In a move that could generate tens of millions of dollars for the city, San Francisco's Board of Supervisors passed legislation today that would give the city's Public Utilities Commission a "right of first refusal" to sell electricity to private development projects in the city.
The SFPUC's Power Enterprise currently sells on the wholesale market electricity that's left over after municipal uses like powering City Hall. But the city could make about four times as much money selling to private customers at retail rates.
This new arrangement would switch the default power provider for many larger construction projects, and the long-term electricity needs of whatever's getting built in booming San Francisco, from Pacific Gas and Electric to the city. It would allow the SFPUC to sell electricity to projects on public lands, those developed with public funds and any private projects seeking city approval.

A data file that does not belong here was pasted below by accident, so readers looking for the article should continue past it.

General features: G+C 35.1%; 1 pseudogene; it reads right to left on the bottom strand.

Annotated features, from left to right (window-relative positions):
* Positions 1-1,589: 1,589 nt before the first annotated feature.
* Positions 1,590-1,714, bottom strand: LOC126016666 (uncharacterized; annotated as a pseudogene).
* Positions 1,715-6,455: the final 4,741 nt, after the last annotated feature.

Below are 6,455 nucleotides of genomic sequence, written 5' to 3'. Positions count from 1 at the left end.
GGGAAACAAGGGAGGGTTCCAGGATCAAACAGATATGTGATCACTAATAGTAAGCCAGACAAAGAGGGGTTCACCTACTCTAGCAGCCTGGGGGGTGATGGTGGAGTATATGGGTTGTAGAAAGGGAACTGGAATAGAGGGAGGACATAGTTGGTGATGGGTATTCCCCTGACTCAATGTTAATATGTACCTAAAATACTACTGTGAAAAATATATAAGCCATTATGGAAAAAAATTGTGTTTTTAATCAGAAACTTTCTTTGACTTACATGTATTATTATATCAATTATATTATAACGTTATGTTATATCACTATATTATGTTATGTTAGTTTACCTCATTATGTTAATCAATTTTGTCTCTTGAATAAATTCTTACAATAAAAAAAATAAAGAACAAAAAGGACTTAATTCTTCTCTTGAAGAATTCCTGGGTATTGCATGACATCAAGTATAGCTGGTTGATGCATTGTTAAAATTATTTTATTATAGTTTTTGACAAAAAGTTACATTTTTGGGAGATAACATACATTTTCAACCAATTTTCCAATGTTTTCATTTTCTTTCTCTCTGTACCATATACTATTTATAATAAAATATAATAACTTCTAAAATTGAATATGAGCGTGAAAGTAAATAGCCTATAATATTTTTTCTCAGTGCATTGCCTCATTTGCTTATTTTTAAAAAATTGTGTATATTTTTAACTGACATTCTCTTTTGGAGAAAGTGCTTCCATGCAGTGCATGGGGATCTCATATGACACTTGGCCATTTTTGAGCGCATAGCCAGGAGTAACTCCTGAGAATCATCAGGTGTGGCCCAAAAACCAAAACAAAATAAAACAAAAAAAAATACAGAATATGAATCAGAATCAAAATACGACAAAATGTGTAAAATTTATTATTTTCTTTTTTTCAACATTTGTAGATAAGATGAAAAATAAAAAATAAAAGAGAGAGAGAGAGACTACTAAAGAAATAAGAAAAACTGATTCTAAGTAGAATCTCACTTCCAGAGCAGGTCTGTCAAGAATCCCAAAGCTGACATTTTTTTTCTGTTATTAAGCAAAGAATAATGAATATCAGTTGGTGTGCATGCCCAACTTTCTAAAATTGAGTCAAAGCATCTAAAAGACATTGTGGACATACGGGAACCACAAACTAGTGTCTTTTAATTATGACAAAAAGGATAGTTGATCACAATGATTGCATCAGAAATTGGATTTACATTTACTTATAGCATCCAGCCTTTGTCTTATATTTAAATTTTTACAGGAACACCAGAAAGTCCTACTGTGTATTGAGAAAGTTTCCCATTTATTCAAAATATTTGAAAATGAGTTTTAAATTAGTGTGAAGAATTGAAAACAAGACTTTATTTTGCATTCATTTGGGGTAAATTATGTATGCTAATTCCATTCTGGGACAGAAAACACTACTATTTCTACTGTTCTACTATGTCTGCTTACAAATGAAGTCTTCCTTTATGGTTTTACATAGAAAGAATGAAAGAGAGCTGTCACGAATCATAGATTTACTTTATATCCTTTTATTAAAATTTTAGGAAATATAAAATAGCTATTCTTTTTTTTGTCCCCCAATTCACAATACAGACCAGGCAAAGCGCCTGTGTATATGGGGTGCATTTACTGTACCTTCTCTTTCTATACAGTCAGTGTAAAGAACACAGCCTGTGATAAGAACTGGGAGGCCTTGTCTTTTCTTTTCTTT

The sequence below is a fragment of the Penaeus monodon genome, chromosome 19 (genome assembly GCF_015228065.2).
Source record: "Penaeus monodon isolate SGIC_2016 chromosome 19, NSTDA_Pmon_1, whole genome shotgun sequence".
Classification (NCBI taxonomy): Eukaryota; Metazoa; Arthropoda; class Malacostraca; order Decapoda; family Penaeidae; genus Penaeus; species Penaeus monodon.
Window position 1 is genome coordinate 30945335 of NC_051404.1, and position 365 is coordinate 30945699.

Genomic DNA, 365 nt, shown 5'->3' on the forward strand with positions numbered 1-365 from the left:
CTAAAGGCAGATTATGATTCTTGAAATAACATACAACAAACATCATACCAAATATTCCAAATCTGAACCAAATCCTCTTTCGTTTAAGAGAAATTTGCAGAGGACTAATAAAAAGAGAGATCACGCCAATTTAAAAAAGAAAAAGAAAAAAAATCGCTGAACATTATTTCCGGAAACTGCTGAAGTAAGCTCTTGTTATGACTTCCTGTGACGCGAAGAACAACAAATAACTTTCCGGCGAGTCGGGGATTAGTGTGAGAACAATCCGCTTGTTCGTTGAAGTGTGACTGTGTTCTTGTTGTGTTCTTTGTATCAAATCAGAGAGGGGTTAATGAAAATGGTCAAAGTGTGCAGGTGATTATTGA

Supervisors' long-stalled effort to form CleanPowerSF, a city-run, clean-energy alternative to PG&E, looms large in the new law.
"We have had a history of a monopoly in San Francisco, with PG&E, on electricity," said the ordinance's author, San Francisco Supervisor Scott Wiener.